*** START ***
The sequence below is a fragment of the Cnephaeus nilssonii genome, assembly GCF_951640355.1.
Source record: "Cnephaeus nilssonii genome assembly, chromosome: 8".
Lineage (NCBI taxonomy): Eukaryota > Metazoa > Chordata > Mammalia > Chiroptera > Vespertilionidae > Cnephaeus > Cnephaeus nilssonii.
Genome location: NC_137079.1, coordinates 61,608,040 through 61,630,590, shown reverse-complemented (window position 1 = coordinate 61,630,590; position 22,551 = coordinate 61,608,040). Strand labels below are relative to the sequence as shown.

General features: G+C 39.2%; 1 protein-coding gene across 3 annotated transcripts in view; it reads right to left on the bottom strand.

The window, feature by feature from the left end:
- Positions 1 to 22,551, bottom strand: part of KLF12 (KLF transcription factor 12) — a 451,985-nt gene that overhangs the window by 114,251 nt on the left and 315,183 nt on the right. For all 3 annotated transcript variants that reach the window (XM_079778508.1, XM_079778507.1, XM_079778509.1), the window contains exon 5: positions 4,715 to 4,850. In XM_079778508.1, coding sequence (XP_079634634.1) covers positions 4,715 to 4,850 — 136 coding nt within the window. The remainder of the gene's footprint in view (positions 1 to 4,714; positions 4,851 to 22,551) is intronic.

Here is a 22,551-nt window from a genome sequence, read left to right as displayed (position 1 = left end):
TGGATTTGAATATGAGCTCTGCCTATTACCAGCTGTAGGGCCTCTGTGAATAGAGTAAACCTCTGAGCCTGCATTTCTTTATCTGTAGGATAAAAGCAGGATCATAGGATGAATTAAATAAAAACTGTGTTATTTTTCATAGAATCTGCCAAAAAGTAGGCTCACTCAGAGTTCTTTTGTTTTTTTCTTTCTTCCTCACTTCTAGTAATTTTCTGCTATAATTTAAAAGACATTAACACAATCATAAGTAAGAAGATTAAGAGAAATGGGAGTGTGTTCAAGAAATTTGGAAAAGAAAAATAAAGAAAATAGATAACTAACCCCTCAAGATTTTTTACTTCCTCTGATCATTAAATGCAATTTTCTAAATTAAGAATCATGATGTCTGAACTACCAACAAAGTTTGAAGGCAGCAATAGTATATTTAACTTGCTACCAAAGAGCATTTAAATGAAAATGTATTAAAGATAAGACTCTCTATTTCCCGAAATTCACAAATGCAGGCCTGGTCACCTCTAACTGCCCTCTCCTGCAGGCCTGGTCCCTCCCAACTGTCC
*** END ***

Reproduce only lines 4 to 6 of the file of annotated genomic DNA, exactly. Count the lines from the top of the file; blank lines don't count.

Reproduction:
Genome location: NC_137079.1, coordinates 61,608,040 through 61,630,590, shown reverse-complemented (window position 1 = coordinate 61,630,590; position 22,551 = coordinate 61,608,040). Strand labels below are relative to the sequence as shown.

General features: G+C 39.2%; 1 protein-coding gene across 3 annotated transcripts in view; it reads right to left on the bottom strand.

The window, feature by feature from the left end: